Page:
Colorado school reaches out through the Internet

Last month’s massacre at Columbine High School in Littleton, Colo., exposed a dark
side of the Internet.


Two heavily armed students, Eric Harris and Dylan Klebold, killed 12 students and a
teacher, then apparently shot themselves to death, police said. The teen-agers had posted
violent images and slogans on the Internet, and Harris’ Web site includes detailed
instructions for making bombs.


But in the aftermath of the tragedy, the deadliest school shooting in American history,
school officials are reinforcing the Internet’s positive uses.


Within hours of the lunchtime rampage on April 20, Ron Dries, Internet manager of
Colorado’s Jefferson County Public Schools, posted a Web site where students and
families could get the latest information on the victims’ status and on school
closings.


The site at jeffco.k12.co.us informs survivors of important administrative details,
such as the Colorado Motor Vehicles Department’s offer of free replacement
drivers’ licenses for Columbine students and staff who left personal belongings when
they escaped the school.


Visitors can send e-mail condolences by clicking on an e-mail icon marked Col-umbine
Crisis. Many visitors sent poems, songs and digital photos, which Dries said could be
published in a book. Three retired teachers volunteered to read the e-mail, he said.


Working with John Adsit, a webmaster for the county’s Instructional Services
Department, Dries has been updating the site continually as details about the tragedy
become available. Dries posts press releases from the Communications Department,
transcripts of speeches at memorial services, digital photos he took of the services, and
where to buy copies of the “Friend of Mine—Columbine” CD, which was written
and performed by Jonathan and Stephen Cohen, Columbine students.


Although Dries does not count individual visits to the site, a network traffic monitor
revealed a large spike in incoming Internet traffic since April 20.


The Jefferson County Public School system has had its own Internet service since 1995,
Dries said. All the county’s schools are connected via T1 lines or a frame relay
network over 2500 series routers from Cisco Systems Inc. of San Jose, Calif., to a central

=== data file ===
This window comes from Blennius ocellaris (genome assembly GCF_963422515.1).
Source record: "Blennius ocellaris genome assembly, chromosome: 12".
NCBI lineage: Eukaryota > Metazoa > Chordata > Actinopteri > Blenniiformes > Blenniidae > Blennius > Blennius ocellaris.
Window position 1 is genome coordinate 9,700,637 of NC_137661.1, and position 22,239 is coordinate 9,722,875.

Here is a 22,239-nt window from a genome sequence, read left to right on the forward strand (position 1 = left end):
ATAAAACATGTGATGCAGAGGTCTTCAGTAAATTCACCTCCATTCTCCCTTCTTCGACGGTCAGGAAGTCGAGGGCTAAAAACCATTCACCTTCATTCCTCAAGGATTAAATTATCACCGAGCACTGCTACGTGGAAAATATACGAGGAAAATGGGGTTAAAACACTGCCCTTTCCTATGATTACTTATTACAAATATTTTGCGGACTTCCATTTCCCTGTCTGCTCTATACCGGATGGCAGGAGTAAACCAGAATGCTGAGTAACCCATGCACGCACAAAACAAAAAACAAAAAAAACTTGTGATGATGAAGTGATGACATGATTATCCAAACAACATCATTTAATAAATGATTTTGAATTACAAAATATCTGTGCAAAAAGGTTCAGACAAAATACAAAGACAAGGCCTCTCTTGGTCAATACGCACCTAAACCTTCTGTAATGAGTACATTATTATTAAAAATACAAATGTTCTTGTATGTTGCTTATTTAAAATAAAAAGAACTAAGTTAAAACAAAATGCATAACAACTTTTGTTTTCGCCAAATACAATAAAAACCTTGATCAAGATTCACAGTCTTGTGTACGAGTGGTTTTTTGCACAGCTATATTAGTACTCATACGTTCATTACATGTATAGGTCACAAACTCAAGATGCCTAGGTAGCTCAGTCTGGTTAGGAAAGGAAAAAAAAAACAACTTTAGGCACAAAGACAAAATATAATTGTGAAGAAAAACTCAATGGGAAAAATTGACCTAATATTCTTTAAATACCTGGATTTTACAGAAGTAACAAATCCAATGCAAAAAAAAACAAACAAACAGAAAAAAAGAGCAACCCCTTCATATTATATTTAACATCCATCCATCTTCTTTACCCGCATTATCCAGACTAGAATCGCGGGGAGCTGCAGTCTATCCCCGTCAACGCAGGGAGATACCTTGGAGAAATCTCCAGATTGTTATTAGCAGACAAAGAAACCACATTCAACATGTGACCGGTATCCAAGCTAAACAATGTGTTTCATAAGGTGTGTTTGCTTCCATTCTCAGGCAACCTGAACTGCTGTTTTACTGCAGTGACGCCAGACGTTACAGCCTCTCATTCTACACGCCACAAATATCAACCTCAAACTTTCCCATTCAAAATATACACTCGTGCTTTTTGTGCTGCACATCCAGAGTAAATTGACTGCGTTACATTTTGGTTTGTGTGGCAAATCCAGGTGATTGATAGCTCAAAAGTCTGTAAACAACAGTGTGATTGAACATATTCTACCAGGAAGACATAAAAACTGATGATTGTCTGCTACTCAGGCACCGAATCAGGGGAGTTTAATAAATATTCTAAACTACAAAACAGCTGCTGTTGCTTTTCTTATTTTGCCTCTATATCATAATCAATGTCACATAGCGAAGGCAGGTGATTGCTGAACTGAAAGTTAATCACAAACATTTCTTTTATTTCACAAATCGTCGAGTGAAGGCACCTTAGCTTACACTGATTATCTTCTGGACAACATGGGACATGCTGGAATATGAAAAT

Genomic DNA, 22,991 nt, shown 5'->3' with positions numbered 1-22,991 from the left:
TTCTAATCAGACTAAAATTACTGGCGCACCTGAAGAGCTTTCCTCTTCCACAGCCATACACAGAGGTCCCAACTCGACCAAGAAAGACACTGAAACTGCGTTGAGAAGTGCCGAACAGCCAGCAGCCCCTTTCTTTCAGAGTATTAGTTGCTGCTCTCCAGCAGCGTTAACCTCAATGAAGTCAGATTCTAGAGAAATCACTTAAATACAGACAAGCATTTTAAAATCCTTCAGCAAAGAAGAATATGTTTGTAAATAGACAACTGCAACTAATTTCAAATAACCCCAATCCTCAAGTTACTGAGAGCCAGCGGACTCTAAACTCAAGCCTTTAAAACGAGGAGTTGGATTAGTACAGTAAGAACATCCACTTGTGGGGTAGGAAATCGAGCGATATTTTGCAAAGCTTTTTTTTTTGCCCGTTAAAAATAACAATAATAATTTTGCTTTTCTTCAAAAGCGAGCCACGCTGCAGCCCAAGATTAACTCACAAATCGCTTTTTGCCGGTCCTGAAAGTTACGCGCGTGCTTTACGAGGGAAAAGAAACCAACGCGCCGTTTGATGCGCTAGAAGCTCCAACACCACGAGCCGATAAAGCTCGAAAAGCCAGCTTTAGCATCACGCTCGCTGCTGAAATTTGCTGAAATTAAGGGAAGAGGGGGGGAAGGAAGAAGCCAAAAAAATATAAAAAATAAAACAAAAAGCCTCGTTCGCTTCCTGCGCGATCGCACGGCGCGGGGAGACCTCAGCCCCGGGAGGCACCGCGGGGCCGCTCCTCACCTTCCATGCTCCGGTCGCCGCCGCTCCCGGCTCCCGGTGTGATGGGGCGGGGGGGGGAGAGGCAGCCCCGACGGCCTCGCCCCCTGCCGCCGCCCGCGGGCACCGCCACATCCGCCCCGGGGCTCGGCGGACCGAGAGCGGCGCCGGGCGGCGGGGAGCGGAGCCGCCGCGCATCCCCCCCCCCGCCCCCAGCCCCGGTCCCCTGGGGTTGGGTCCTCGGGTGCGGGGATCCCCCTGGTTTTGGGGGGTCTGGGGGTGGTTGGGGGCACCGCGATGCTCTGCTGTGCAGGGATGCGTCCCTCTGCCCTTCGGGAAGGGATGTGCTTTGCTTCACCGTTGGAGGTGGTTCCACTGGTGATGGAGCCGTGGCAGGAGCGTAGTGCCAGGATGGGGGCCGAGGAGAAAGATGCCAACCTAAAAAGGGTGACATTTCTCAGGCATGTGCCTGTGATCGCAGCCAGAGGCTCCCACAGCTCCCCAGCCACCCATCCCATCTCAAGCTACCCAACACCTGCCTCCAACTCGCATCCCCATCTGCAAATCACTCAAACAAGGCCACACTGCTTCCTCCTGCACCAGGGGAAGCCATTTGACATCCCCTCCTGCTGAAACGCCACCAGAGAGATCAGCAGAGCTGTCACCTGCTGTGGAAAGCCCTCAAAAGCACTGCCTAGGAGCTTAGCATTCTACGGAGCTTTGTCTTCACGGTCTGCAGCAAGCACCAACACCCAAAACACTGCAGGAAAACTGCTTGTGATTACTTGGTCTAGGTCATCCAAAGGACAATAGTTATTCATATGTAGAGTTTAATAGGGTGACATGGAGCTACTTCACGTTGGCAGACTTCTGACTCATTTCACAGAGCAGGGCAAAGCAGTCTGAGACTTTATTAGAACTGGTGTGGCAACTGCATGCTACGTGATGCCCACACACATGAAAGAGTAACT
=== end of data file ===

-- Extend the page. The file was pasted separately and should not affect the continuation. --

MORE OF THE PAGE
administrative complex.


The county built its intranet in 1995 with a Sun Microsystems Sparc 5 server, which is
still in use, Dries said. The county later added two Sun UltraSparc II servers and one
UltraSparc server.


The school system uses Netscape SuiteSpot products for its enterprise, messaging and
calendar servers, Dries said. Almost every school in the county, including Columbine, has
its own webmaster, he said. The school system trains students and staff to use Netscape
Page Composer, but Dries codes most of the county Web pages in Hypertext Markup Language.


“We’re very conscious of bandwidth conservation,” Dries said. “We
try to keep it as simple as possible.”


The larger schools in the county have their own LANs, Dries said. And the county had no
shortage of filtering software to keep the dark side of the Internet at bay, he said. The
county used a content filtering server from N2H2 of Seattle, and the county’s own
homegrown proxy server that runs on a Linux platform from Red Hat Software Inc. of
Research Triangle Park, N.C.


Columbine High School’s Internet server was up and running throughout much of the
ordeal. The school’s own site, at www.columbine.net, posts six pages of e-mail
condolences.


The school webmaster, a Columbine student referred to on the site simply as Yoshi,
maintains the site with the help of Qadus, an Internet service provider in Boulder, Colo.


About the Author

Trudy Walsh is a senior writer for GCN.

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